Sunset and evening star, And one clear call for me! And may there be no moaning of the bar When I put out to sea, But such a tide as moving seems asleep, Too full for sound and foam, When that which drew from out the boundless deep Turns again home.
Twilight and evening bell And after that the dark! And may there be no sadness of farewell When I embark; For though from out our bourne of time and place The flood may bear me far, I hope to see my Pilot face to face When I have crost the bar.
Well, that one was lovely, actually. I was less impressed with the sixth verse (most hymns had at least six or seven verses in those days) of Hymn 407, “One sweetly solemn thought”:
Feel Thee near when my feet Are slipping o’er the brink; For it may be I’m nearer home, Nearer now than I think.
Perfectly true, of course, but not entirely relevant once one has actually died. This, and some of her other choices, were from the “Visitation” section of the 1916 Hymnal – “Visitation” referring to the Visitation of the Sick in the 1892 Book of Common Prayer – (a very conservative revision of the 1789 Prayer Book, unlike the more controversial and revisionist 1928 book, which introduced “popish” practices and gave further ammunition to the breakaway denomination called the Reformed Episcopal Church). Most of the hymns in that Visitation category were easily long enough for you to die in the course of their being sung; I wonder if that was the point? I guess people had more stamina in those days – the lady’s funeral was almost two hours. I recall enjoying Hymn 399, “At even, when the sun was set” for its fourth verse (of seven verses):
And some have found the world is vain, Yet from the world they break not free, And some have friends who give them pain, Yet have not sought a friend in Thee.
Mercifully, she was talked out of some of her favorite “Mission” hymns, including “From Greenland’s icy mountains” (“though every prospect pleases and only man is vile”) and “Savior, sprinkle many nations.”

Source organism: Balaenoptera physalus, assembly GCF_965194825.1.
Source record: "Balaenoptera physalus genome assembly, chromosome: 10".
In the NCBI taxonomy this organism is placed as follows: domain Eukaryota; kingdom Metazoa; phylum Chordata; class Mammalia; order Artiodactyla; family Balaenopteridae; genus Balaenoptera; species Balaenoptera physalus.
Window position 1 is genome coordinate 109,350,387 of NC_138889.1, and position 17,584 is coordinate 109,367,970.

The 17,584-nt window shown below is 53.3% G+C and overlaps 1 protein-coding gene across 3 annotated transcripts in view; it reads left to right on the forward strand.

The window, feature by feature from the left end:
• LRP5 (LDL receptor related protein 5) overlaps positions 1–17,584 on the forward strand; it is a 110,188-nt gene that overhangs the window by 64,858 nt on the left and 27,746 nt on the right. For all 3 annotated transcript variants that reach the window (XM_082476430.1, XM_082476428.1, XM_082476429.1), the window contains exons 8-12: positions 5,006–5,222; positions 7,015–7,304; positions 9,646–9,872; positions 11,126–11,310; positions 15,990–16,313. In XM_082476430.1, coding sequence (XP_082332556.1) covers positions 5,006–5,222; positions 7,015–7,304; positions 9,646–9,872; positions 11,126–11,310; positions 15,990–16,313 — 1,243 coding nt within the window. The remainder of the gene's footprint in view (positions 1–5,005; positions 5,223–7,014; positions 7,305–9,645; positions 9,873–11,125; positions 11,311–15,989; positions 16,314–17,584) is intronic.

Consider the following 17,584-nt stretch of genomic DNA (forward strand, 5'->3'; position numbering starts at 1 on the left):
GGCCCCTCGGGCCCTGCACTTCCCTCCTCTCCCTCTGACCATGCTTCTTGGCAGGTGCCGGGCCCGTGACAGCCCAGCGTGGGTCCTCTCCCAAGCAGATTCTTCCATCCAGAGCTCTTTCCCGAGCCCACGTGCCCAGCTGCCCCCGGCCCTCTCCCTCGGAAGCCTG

Of course, the 1940 Hymnal still had a few gems that would raise eyebrows even when I was growing up. Do you remember
I heard a sound of voices Around the great white throne, With harpers harping on their harps To him that sat thereon…(?)
and “Remember all the people who live in far off lands,” with its remarkable second verse, beginning
Some work in sultry forests Where apes swing to and fro Some fish in mighty rivers, Some hunt across the snow…
But there is much that I miss in the Hymnal 1982, including the best verse of “It came upon the midnight clear” from the 1940:
O ye beneath life’s crushing load, Whose forms are bending low; Who toil along the climbing way With painful steps and slow, Look now! For glad and golden hours Come swiftly on the wing; O rest beside the weary road And hear the angels sing!
Verses omitted from the 1982 Hymnal range from the sublime – which make you wonder resentfully why they were left out – to the appalling. Also in the Christmas section, “Angels from the realms of glory” originally closed with the verse:
Sinners, wrung with true repentance, Doomed for guilt to endless pain, Justice now revokes your sentence, Mercy calls---break your chains;…
“Angels we have heard on high” used to begin:
(piano) When the crimson sun had set Low behind the wintry sea, On the bright and cold midnight (crescendo) Burst a sound of heavenly glee: (forte) Gloria in excelsis Deo…
To turn to something more seasonal now that summer has come, “All things bright and beautiful, all creatures great and small” is one of our favorite hymns for Rogation Sunday, when the weather finally gives us hope for getting our gardens in:
Each little flower that opens Each little bird that sings, He made their glowing colors, He made their tiny wings.
The hymn, from Hymns for Children (London, 1848), by Cecil Frances Alexander (1818-1895), originally included these two stanzas to give thanks for God’s creation:
The rich man in his castle The poor man at his gate, God made them, high or lowly And ordered their estate. All things bright and beautiful…
The tall trees in the greenwood, The meadows where we play, The rushes by the water We gather every day. All things bright and beautiful…
The less said about the first omitted stanza the better. The gathering of rushes is regrettably no longer as common as it once was, though it would still have been known in rural England in the 1840s.
Another favorite children’s hymn, “Fairest Lord Jesus,” used to conclude with two verses that were translated from the German original of 1662, verses which many commentators (and I) would like to see put back in:
All fairest beauty, heavenly and earthly, Wondrously, Jesus, is found in thee; None can be nearer, fairer or dearer, Than Thou, my Savior, art to me.
Beautiful Savior! Lord of the Nations! Son of God and Son of Man! Glory and honor, praise, adoration, Now and for evermore be thine.